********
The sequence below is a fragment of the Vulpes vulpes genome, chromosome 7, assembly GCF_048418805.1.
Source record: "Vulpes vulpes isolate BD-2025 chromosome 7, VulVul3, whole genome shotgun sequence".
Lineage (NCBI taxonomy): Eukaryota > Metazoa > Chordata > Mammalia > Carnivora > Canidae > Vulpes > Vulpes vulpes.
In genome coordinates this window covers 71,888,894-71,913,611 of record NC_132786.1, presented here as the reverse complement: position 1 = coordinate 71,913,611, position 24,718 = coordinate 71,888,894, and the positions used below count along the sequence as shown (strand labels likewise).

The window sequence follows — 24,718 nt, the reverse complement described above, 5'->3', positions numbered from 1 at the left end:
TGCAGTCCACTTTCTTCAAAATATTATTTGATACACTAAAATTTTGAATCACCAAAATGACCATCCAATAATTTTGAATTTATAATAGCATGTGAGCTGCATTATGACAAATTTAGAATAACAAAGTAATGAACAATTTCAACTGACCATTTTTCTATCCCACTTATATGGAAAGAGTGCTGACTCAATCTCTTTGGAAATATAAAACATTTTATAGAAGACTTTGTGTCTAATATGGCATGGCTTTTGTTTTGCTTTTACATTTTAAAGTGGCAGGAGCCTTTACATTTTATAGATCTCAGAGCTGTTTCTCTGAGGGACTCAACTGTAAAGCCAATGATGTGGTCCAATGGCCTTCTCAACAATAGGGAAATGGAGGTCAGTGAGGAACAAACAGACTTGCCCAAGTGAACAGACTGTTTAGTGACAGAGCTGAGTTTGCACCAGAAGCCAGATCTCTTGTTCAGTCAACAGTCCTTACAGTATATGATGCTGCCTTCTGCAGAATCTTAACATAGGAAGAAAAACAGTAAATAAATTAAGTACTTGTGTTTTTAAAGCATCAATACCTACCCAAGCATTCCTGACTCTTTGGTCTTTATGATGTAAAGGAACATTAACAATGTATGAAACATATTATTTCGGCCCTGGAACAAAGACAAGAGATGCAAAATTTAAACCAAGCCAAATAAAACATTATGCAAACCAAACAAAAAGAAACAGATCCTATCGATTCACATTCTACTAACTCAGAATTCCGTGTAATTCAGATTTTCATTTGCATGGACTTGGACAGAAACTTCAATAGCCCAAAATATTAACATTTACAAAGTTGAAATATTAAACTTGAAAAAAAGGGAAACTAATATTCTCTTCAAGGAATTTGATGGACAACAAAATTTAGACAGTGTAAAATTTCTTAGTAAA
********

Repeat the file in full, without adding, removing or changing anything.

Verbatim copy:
The sequence below is a fragment of the Vulpes vulpes genome, chromosome 7, assembly GCF_048418805.1.
Source record: "Vulpes vulpes isolate BD-2025 chromosome 7, VulVul3, whole genome shotgun sequence".
Lineage (NCBI taxonomy): Eukaryota > Metazoa > Chordata > Mammalia > Carnivora > Canidae > Vulpes > Vulpes vulpes.
In genome coordinates this window covers 71,888,894-71,913,611 of record NC_132786.1, presented here as the reverse complement: position 1 = coordinate 71,913,611, position 24,718 = coordinate 71,888,894, and the positions used below count along the sequence as shown (strand labels likewise).

The window sequence follows — 24,718 nt, the reverse complement described above, 5'->3', positions numbered from 1 at the left end:
TGCAGTCCACTTTCTTCAAAATATTATTTGATACACTAAAATTTTGAATCACCAAAATGACCATCCAATAATTTTGAATTTATAATAGCATGTGAGCTGCATTATGACAAATTTAGAATAACAAAGTAATGAACAATTTCAACTGACCATTTTTCTATCCCACTTATATGGAAAGAGTGCTGACTCAATCTCTTTGGAAATATAAAACATTTTATAGAAGACTTTGTGTCTAATATGGCATGGCTTTTGTTTTGCTTTTACATTTTAAAGTGGCAGGAGCCTTTACATTTTATAGATCTCAGAGCTGTTTCTCTGAGGGACTCAACTGTAAAGCCAATGATGTGGTCCAATGGCCTTCTCAACAATAGGGAAATGGAGGTCAGTGAGGAACAAACAGACTTGCCCAAGTGAACAGACTGTTTAGTGACAGAGCTGAGTTTGCACCAGAAGCCAGATCTCTTGTTCAGTCAACAGTCCTTACAGTATATGATGCTGCCTTCTGCAGAATCTTAACATAGGAAGAAAAACAGTAAATAAATTAAGTACTTGTGTTTTTAAAGCATCAATACCTACCCAAGCATTCCTGACTCTTTGGTCTTTATGATGTAAAGGAACATTAACAATGTATGAAACATATTATTTCGGCCCTGGAACAAAGACAAGAGATGCAAAATTTAAACCAAGCCAAATAAAACATTATGCAAACCAAACAAAAAGAAACAGATCCTATCGATTCACATTCTACTAACTCAGAATTCCGTGTAATTCAGATTTTCATTTGCATGGACTTGGACAGAAACTTCAATAGCCCAAAATATTAACATTTACAAAGTTGAAATATTAAACTTGAAAAAAAGGGAAACTAATATTCTCTTCAAGGAATTTGATGGACAACAAAATTTAGACAGTGTAAAATTTCTTAGTAAA